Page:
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Is there mold hiding in your clothes?

Is there mold hiding in your clothes?

It has been one heck of a summer in the US!  More heat = more sweat, more sweat = more stinky wet clothes in the laundry hamper, and more wet clothes in the laundry hamper = more mold!   This is especially a problem with workout clothing or “outdoor work” clothing that get positively soaked with sweat.  My previous schedule of washing one time per week is not cutting it, because now I’m noticing that even after washing, my clothes are not smelling clean (I don’t use perfumed detergent).  Why can’t I get the mold out with just washing?

Mold is persistent.  Because we’ve been trained to save energy and that modern detergents and washing machines work well with cold water, I’ve basically gone to using cold water for all of my washing.  Cold water and detergent typically don’t remove mold, so after several cycles of letting them sit in my hamper, washing with cold water and drying, the smell intensified.  Something had to change!  This excellent article gives many non-toxic ways of getting rid of mold from clothing:

  1. First of all, the habit of leaving wet clothes in the hamper is not good.  If I can’t wash them right away, I need to hang them up to let the moisture dry out.
  2. If I can’t wash them right away, pretreating with a tea tree oil spray not only helps them smell better, but also kills the mold because tea tree oil is a fungicide!  Oregano Oil or Clove Oil will also work, depending on your fragrance preference.  Be sure to purchase pure oil without additives.  Here is how to make it:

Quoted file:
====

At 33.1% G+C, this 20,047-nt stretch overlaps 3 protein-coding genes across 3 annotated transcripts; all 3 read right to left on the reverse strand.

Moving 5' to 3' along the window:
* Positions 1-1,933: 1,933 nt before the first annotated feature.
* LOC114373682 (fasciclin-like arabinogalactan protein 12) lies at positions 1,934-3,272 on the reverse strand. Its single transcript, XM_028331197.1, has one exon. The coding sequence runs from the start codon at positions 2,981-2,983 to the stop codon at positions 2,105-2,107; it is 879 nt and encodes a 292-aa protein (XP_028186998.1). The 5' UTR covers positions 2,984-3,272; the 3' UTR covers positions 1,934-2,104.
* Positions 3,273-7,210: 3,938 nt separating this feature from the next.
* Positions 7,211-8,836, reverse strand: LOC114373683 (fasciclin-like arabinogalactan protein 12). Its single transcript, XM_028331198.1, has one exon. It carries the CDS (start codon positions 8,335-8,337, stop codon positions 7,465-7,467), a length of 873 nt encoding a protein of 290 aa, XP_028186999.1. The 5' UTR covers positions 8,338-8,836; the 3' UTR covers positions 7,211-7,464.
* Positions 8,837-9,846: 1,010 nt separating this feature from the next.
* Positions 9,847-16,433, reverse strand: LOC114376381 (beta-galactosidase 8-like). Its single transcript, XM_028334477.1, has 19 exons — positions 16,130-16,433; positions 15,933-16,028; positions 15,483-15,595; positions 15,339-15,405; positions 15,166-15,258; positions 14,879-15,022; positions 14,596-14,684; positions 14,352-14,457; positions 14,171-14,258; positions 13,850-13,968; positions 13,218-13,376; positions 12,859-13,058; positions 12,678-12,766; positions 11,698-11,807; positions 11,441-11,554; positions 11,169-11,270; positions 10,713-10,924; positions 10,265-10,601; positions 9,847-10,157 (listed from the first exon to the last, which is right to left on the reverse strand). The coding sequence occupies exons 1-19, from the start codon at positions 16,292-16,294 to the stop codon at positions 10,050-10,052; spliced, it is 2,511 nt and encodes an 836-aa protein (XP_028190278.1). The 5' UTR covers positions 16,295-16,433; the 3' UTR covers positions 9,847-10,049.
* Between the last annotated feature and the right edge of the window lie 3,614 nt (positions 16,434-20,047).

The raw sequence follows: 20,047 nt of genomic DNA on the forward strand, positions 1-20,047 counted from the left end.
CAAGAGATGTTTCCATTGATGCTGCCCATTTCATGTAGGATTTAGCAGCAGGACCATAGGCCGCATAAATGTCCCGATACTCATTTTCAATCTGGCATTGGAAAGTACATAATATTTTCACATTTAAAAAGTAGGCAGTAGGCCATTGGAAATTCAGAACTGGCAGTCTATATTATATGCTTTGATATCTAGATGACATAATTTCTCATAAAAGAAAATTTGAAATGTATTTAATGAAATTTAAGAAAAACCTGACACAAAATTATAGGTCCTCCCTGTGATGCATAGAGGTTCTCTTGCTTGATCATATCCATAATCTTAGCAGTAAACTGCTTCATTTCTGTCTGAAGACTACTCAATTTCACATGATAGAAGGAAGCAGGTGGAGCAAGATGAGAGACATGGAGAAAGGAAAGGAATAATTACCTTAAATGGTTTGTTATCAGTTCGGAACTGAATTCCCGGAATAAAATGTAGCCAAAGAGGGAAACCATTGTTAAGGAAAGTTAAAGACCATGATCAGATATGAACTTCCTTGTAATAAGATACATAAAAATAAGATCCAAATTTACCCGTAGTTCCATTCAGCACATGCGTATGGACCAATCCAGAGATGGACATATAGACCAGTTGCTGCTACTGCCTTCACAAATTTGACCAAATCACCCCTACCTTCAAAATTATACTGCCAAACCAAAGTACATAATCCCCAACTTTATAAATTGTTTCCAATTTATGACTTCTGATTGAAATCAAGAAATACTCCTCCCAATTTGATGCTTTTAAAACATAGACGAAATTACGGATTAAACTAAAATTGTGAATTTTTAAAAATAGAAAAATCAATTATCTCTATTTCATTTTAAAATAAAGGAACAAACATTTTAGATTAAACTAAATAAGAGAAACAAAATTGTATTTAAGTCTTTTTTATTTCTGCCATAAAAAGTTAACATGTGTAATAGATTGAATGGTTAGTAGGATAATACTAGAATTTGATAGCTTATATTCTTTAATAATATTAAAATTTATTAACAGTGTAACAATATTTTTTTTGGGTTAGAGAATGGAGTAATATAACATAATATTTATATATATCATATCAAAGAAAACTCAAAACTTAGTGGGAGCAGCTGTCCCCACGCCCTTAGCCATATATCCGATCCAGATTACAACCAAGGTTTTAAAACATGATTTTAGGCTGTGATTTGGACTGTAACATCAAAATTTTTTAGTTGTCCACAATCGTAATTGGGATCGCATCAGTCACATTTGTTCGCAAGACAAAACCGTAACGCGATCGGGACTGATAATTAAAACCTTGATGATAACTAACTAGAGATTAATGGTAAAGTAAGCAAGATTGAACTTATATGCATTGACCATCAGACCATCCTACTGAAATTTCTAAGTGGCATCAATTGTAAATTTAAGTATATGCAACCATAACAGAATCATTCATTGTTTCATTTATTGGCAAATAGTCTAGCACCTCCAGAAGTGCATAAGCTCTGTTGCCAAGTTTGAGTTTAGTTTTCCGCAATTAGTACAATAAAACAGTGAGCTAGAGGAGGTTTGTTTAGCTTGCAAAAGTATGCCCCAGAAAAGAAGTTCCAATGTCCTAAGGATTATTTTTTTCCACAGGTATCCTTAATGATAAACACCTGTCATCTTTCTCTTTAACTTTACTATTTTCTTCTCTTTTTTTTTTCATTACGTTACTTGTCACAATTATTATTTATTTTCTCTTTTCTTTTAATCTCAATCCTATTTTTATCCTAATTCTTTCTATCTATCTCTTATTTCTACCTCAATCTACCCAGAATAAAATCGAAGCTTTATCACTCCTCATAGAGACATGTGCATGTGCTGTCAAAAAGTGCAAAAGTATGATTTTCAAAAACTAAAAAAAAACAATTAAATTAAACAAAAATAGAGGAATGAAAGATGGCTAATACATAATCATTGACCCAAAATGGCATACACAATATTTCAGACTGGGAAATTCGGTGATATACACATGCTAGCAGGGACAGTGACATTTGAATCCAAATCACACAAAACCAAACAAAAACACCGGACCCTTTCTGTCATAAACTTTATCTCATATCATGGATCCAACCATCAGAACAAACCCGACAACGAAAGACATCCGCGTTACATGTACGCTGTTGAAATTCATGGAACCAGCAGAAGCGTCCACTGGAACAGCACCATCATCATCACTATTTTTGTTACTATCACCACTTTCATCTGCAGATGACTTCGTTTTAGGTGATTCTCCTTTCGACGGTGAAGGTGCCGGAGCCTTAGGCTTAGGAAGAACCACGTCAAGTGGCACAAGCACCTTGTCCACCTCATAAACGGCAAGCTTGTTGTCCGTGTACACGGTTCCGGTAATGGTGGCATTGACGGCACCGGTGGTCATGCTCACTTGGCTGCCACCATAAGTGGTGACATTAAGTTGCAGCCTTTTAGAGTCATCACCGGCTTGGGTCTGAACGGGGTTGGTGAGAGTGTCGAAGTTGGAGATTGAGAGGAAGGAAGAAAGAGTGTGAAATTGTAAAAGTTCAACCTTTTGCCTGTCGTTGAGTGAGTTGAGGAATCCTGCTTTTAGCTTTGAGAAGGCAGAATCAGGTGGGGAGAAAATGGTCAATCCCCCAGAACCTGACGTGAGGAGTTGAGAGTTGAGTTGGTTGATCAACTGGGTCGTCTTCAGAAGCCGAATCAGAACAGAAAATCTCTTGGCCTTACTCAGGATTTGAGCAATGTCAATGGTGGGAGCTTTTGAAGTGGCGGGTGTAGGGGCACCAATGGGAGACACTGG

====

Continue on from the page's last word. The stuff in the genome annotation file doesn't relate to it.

1. Add one teaspoon of teatree oil to one cup of hot water; pour it into a spray bottle.  Shake the mixture.
    2. Spray the garment thoroughly, inside and out. 
    3. Let the mixture soak in for 10 minutes before washing.
    4. Pour the rest of the mixture into the washing machine or handwash basin.
  3. If you don’t like the smell of the essential oils (the smell does dissipate within a few hours), you can use hydrogen peroxide in a spray bottle (3% dilution works well) in the same way as the essential oils. 
  4. Borax has been around a long time for good reason– it is a good disinfectant and low toxicity (just don’t ingest it, inhale the dust or get it into your eyes). (ThoughtCo.com)  When mixed with hot water, it turns water into hydrogen peroxide. 
    1. Mix ½ cup of Borax with hot water in a large basin, stirring slowly until its fully dissolved.
    2. Soak the clothes in the mixture for at least 20 minutes.
    3. Pour the clothes into the washing machine with the mixture and wash for 2 cycles. 
  5. Vinegar and baking soda:  You’ve probably used this powerful combination before and know that it makes a foamy cleaning agent, except this time use it in separate wash cycles.
    1. 1st cycle: add 1 cup white vinegar to the detergent dispenser, with no other detergent.
    2. 2nd cycle: add ½ cup baking soda to the detergent dispenser and finish washing.
    3. Don’t ever combine vinegar and bleach!  This combination generates toxic fumes.
  6. Closets can be perfect for growing mold, because lack of air circulation can allow moisture to accumulate in the clothes, making them the perfect food source!  We posted an article “Can I avoid mold with JUST ventilation?” and the answer turned out to be oftentimes, you can.  Here are some ways to prevent mold from taking root in the nice clean clothes in your closet: